Wisconsin 2020 fake elector reveals he was ‘scared to death’ of Trump losing state

Andrew Hitt, the former chairman of the Wisconsin Republican Party, publicly admitted to being a “fake elector” for Donald Trump during the 2020 election.

Mr Hitt made the admission during a 60 Minutes appearance with Anderson Cooper on Sunday. Wisconsin is one of the few states where Republicans have not been charged for casting fake votes during the election but allegedly acted out on the scheme to help misrepresent the popular vote.

Mr Trump ultimately lost Wisconsin to President Joe Biden by around 20,000 votes. Mr Hitt told Cooper that he acted on the plan because he was “scared to death” of Mr Trump’s supporters in the state and his Republican colleagues.

“It was not a safe time,” he said in the interview.

Oftentimes during campaign rallies, Mr Trump would call out Mr Hitt and put pressure on him to ensure he won the state during the election. At one point, while on stage, he told him, “I’m going to blame you Andrew if they don’t do it,” an apparent reference to Mr Trump losing the state.

After the election, Mr Trump’s team filed a request to have 200,000 votes thrown out.

Those included ballots in which voters declared themselves indefinitely confined, had delivered absentee ballots at an October event hosted by the Madison city clerk, voters who cast ballots at in-person early-voting sites and absentee ballots submitted in which the voter’s witness did not provide a complete mailing address.

His campaign argued that municipal clerks in Milwaukee and Dane Counties should not have been able to fill out address forms for witnesses to absentee ballot submissions, even though the Wisconsin Elections Commission had allowed them to do so. State law requires that there be a witness to absentee ballots.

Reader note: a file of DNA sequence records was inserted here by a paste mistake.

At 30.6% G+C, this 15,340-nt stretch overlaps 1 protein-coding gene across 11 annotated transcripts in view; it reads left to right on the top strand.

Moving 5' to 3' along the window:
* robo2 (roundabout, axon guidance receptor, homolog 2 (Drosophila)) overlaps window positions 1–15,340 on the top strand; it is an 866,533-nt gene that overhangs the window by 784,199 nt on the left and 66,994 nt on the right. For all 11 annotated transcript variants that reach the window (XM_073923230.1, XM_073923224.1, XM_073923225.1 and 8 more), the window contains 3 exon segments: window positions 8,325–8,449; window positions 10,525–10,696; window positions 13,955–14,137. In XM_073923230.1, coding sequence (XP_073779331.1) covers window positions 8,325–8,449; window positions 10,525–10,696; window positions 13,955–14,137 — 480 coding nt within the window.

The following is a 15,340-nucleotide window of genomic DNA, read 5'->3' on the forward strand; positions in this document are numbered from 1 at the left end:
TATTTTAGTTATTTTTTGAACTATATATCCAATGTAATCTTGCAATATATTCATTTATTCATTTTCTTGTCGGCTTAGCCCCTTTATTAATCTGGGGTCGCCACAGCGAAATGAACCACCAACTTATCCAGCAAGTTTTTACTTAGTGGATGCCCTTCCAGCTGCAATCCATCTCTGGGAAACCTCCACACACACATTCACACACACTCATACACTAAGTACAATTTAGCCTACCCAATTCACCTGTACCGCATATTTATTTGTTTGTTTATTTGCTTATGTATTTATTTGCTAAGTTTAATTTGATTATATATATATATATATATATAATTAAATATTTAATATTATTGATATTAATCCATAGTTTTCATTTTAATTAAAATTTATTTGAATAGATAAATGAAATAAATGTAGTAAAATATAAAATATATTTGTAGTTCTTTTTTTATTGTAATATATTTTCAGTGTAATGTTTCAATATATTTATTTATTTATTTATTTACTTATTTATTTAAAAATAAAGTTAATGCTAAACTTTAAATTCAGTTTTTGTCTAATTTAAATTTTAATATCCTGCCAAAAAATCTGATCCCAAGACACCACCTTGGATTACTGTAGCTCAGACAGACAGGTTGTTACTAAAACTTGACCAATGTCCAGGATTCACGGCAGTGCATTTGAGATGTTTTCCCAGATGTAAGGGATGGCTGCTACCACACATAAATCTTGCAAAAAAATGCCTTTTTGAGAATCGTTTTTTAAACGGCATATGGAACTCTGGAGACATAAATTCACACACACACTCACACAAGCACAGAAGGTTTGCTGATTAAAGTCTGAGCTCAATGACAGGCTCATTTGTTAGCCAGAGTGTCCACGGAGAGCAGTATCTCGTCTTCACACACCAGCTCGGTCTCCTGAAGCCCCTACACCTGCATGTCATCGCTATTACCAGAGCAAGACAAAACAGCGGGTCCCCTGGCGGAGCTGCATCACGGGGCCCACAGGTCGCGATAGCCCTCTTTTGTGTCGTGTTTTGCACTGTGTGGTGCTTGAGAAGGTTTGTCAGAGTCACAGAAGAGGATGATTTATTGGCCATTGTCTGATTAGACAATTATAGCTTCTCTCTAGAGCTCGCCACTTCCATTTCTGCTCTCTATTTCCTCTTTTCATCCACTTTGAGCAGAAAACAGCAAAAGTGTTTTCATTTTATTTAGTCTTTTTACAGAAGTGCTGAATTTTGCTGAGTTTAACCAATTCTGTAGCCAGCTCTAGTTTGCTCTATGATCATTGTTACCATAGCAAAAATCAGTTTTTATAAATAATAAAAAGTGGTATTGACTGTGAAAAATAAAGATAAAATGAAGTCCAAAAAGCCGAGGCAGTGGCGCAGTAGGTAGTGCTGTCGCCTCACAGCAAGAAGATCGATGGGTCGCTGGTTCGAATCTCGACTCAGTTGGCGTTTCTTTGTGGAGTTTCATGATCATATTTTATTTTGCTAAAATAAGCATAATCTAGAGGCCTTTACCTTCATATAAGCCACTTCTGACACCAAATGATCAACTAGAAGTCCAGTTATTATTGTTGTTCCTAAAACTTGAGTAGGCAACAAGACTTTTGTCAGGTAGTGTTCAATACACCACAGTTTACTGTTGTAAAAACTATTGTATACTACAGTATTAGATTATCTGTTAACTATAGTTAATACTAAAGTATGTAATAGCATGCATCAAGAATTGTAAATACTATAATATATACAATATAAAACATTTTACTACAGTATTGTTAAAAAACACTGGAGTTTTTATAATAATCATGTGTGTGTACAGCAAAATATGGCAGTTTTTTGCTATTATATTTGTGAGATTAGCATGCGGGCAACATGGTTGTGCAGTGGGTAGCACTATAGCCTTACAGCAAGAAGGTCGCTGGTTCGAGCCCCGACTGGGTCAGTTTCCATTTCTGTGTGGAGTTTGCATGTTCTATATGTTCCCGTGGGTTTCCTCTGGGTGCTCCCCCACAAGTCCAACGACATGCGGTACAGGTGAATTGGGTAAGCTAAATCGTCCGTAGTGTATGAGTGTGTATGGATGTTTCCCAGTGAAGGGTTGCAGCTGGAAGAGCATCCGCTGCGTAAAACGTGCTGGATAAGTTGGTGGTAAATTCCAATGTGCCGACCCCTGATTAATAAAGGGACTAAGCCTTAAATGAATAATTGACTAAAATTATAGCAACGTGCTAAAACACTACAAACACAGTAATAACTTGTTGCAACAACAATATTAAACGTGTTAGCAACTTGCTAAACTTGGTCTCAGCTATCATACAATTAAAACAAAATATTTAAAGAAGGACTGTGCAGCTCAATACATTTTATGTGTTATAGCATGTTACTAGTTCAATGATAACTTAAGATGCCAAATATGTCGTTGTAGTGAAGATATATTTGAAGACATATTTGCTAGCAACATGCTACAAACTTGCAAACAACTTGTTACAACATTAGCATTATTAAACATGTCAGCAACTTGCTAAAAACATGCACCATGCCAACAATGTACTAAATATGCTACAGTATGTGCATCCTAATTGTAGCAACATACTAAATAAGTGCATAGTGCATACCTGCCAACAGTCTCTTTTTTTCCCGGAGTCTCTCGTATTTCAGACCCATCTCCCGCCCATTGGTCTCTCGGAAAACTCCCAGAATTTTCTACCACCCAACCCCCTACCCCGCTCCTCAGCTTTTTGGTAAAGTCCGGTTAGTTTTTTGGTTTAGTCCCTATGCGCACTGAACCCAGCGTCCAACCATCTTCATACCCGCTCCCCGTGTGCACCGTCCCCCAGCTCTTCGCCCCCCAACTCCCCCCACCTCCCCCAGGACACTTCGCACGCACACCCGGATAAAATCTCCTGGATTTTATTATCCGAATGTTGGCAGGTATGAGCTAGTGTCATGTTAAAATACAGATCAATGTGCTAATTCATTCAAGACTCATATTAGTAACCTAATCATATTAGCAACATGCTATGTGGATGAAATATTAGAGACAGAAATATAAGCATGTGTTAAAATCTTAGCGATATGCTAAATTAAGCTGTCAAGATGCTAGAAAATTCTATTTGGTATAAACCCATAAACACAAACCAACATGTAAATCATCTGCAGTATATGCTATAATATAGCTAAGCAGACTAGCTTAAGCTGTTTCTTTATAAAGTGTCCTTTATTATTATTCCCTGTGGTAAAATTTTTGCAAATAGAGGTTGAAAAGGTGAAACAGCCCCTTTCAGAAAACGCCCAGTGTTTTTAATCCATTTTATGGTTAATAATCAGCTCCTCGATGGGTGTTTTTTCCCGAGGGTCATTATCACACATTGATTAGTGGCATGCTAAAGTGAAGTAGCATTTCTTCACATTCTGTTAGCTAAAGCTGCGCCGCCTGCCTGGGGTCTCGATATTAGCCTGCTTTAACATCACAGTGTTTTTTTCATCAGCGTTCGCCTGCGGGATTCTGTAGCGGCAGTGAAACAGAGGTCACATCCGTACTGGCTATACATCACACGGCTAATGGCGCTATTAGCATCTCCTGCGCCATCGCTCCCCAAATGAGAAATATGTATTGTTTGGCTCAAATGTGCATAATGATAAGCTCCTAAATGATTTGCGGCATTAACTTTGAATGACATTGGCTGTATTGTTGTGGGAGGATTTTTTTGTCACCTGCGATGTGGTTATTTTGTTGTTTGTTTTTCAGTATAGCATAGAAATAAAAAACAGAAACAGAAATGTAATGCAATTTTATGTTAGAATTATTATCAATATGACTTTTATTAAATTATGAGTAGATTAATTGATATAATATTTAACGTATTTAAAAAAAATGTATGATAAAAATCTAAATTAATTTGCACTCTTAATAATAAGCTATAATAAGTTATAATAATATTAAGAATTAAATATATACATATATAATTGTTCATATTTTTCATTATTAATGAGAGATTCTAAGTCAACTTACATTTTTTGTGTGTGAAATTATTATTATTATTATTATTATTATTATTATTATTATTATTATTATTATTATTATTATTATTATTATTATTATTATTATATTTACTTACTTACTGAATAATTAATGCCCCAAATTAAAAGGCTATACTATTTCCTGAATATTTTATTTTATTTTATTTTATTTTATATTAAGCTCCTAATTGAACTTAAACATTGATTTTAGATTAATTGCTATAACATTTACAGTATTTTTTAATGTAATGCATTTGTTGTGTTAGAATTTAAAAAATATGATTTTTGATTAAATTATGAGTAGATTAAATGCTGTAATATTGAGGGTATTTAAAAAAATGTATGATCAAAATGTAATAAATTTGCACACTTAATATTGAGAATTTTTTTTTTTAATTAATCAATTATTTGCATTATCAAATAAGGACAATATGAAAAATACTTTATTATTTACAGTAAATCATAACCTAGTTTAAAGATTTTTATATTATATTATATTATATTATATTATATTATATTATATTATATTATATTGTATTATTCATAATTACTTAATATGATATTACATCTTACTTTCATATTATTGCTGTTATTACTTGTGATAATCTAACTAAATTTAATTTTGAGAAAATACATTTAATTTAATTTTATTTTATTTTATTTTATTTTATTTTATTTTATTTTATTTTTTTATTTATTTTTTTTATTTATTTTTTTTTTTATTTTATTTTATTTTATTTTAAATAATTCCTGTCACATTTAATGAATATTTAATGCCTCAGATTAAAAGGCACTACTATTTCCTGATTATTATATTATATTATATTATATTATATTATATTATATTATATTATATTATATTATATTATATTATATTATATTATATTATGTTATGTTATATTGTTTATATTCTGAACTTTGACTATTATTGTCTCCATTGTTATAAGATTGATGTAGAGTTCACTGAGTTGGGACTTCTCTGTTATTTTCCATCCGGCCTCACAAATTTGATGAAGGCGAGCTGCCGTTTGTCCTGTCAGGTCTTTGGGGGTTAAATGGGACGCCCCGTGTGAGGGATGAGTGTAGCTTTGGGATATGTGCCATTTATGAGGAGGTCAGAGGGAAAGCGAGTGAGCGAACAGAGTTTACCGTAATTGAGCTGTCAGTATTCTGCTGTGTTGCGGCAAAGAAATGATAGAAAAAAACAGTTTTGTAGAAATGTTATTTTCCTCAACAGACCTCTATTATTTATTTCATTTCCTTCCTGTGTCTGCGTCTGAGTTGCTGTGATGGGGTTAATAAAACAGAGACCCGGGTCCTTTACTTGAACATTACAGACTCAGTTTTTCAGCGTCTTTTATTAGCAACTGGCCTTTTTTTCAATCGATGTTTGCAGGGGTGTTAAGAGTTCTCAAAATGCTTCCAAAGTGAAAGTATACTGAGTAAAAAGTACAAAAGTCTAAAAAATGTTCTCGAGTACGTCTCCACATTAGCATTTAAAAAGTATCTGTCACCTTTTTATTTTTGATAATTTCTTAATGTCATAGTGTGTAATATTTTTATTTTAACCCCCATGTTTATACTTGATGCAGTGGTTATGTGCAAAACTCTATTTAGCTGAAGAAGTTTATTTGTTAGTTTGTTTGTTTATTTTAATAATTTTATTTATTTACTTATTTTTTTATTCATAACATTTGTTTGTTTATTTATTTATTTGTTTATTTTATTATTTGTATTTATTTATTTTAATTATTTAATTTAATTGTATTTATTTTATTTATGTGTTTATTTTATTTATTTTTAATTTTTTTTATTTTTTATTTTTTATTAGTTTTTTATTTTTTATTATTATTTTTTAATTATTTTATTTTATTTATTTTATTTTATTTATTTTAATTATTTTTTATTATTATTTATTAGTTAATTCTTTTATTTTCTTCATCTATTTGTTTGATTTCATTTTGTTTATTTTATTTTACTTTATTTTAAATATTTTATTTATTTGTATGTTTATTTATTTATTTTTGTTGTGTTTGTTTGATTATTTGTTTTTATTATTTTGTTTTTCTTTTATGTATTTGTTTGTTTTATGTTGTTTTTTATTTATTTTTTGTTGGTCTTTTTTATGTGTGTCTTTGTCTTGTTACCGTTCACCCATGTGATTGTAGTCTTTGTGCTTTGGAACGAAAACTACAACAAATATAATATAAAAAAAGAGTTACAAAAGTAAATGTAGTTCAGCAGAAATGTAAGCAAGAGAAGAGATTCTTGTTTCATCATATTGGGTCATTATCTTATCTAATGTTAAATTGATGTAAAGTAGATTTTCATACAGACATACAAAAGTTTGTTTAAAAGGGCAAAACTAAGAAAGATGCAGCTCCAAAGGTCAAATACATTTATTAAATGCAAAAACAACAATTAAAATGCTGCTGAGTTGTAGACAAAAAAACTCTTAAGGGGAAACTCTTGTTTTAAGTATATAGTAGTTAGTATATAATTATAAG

Mr Hitt said he didn’t believe throwing out the absentee ballots was the right call, telling Cooper that even he voted that way.

On the day he signed a document falsely claiming Mr Trump had won the election, the Wisconsin Supreme Court tossed out Mr Trump’s legal challenge in a 4 to 3 ruling.

Still, he said he decided to go through with the scheme on 14 December 2020 at the Wisconsin Capitol because he thought the documents would only be used if Mr Trump’s legal case somehow succeeded.

“If I knew what I knew now, I wouldn’t have done it,” he told the TV show. Days earlier, he said he got a call from a representative from the Republican National Committee asking for a list of Republican electors.

He said he had an unsettling feeling regarding the conversation.

“I was already concerned that they were gonna try to say that the Democratic electors were not proper in Wisconsin because of fraud.”

Mr Hitt added that he didn’t believe there was widespread fraud because of his involvement in the election process, but he signed the document anyway alleging that there was.

“Can you imagine the repercussions on myself, my family, if it was me, Andrew Hitt, who prevented Donald Trump from winning Wisconsin?” he said.

Mr Trump has now been indicted by a federal grand jury on allegations that he attempted to overturn the results of the 2020 presidential election through channels including the attempt in Wisconsin.

Electors in Arizona, Georgia, Nevada, New Mexico, Pennsylvania and Michigan are facing charges relating to their efforts to overthrow the election. Mr Trump is currently facing 91 felony counts in two state courts and two federal districts. Any of those legal challenges have the potential to yield a prison sentence.